As Covid restrictions slowly lift, a lifelong boater finds welcoming faces in familiar places.
It was the most 2021 of encounters. Foxy Callwood was nowhere to be found the night before, when we’d had dinner at his iconic restaurant in Great Harbour on Jost van Dyke, but here he was the following morning, hanging out at the island’s small medical clinic where Nurse Juliet was dispensing Covid tests to a handful of tourists. This was obviously the morning hotspot.
We chatted for 15 minutes or so, until my shipmate emerged, sneezing from her fourth test in little over a week: time enough for Foxy to tell me about how his ancestors had arrived on the island five generations ago, and to tease me about my New Zealand heritage with a couple of sheep jokes. Later that morning, four of us found him snoozing in a hammock outside his music school, and he invited us up for a tour and a series of spur-of-the-moment riffs for which he’s become famous.
Would this have happened outside the time of Covid? Probably not. The last time I’d visited the British Virgin Islands, we had snagged the last mooring in a packed Great Harbour and there were sailors dining along the entire beachfront. Foxy’s, the most famous party bar in the Caribbean, was teeming with well-lubricated boaters. This time, there were just five boats besides Caribbean Dream, our aptly named Mooring 534 powercat—two other charter boats, two cruising sailboats and an unattended TowBoatUS swinging on an outer mooring. Not much business for those guys either. No visit to Jost is complete without calling in at the Soggy Dollar bar in neighboring White Bay, which is usually so crowded you can’t get near the beach. Not this time.
The BVI locked down hard and fast when Covid hit, a tough decision for a country so dependent on tourism. Hotels shuttered, and the charter boat industry virtually went into hibernation. It couldn’t last forever, and on December 1 the government reopened the country to international flights, leaving the sea borders closed. When I booked my flight in mid-January, the protocol was thus: you had to complete an entry application online, with proof of a negative Covid test within five days of intended travel. You would then get an entry permit to present to the airline. On arrival at the Beef Island Airport on Tortola, you would be tested once again, given a tracking device and be subject to a four-day quarantine. At the end of that, you’d be tested yet again, and if negative you’d be free to go where you please.
This did not sound like much fun at all, but in actuality it wasn’t a big deal. Crucially, charter clients can quarantine on their boats, and move freely around the islands to a number of designated anchorages where you can swim and snorkel. You just can’t go ashore until you’ve tested negative after the four days, and you must be anchored or moored between 6 p.m. and 5 a.m. We ordered plenty of supplies in advance, and then set off, marveling at the lack of boats on the sparkling waters. That set the tone for the next few days, as we moved from one near-empty anchorage to another. It was an almost guilty pleasure to be the only boat at Valley Trunk Bay right next to the Baths, which I’d scrupulously avoided for many years on account of the hordes of cruise ship passengers and the unseemly scramble for moorings.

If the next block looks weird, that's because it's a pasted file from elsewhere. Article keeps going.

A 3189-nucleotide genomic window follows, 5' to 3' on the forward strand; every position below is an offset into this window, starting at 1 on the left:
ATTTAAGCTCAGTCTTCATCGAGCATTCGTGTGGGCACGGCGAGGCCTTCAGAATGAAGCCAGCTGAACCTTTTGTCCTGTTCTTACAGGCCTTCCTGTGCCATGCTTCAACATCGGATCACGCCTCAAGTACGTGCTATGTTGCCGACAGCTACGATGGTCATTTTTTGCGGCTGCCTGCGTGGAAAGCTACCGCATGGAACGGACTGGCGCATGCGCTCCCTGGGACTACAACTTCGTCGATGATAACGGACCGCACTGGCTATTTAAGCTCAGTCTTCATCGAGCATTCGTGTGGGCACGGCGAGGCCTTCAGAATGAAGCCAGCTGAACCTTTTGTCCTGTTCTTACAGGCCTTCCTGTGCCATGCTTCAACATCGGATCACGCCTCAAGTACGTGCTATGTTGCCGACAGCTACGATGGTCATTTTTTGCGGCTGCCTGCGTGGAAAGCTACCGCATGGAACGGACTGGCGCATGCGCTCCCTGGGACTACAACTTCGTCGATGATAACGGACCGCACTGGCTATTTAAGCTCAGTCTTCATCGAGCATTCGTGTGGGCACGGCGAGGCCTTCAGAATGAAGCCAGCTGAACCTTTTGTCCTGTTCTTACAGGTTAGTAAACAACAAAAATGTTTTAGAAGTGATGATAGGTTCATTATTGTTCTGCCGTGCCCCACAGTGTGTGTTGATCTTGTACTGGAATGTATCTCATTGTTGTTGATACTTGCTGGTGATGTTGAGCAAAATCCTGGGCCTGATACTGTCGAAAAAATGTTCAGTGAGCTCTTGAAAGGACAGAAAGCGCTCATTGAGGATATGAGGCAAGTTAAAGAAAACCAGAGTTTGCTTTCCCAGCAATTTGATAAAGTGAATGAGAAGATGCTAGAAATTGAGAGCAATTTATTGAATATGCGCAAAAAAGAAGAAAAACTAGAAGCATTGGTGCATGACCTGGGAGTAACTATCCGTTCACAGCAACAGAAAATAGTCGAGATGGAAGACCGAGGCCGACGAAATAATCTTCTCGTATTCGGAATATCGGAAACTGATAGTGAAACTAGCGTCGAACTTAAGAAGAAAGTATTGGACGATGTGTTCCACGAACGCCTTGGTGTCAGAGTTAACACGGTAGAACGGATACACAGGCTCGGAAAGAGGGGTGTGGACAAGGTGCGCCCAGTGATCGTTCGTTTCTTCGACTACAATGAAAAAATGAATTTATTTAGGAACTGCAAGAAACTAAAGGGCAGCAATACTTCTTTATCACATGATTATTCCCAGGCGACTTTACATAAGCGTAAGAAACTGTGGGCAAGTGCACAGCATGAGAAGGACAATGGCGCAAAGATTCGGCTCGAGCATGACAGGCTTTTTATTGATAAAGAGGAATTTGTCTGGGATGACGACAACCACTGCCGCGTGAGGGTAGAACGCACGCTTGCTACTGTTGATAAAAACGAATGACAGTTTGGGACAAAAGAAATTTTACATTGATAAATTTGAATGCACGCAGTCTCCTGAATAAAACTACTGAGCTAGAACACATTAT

We called into Nanny Cay marina for our Day 4 test, and 24 hours later were freed from restrictions. We celebrated by heading up to Virgin Gorda, where an excellent dinner at the Sugarcane was followed the next day by lunch at the resort at Oil Nut Bay. Then we pulled into the Bight on Norman Island, where the bartenders on the legendary Willy T party boat tried to wave us over. That evening found just a dozen of us there, where you could hardly move on a typical weekend night just a year ago. Cane Garden Bay, Guana Island, Marina Cay, Benures Bay, the Indians—the big, luxurious powercat made short work of the distances between the islands and harbors.
I visited the BVI soon after hurricanes Irma and Maria stripped the islands of their vegetation and most of their infrastructure in 2017. The islands were as bereft of boat traffic then as they are now, but there is none of the post-apocalyptic gloom. The tourists are slowly starting to return, though there is a long way to go before the number of visitors reaches “normal” levels. The first batch of vaccines arrived on the islands while I was there, and the sea borders were due to reopen on March 1.
In the meantime, this is really a fine time to charter a boat in the BVI. You’ll (hopefully) never see the anchorages as empty again, nor be able to enjoy the islands the way they were 30 years ago. The quarantine period flew by, and the charter companies have plenty of good deals on offer. And if you run into Foxy, tell him I have a couple more sheep jokes for him.
This article originally appeared in the May 2021 issue of Power & Motoryacht magazine.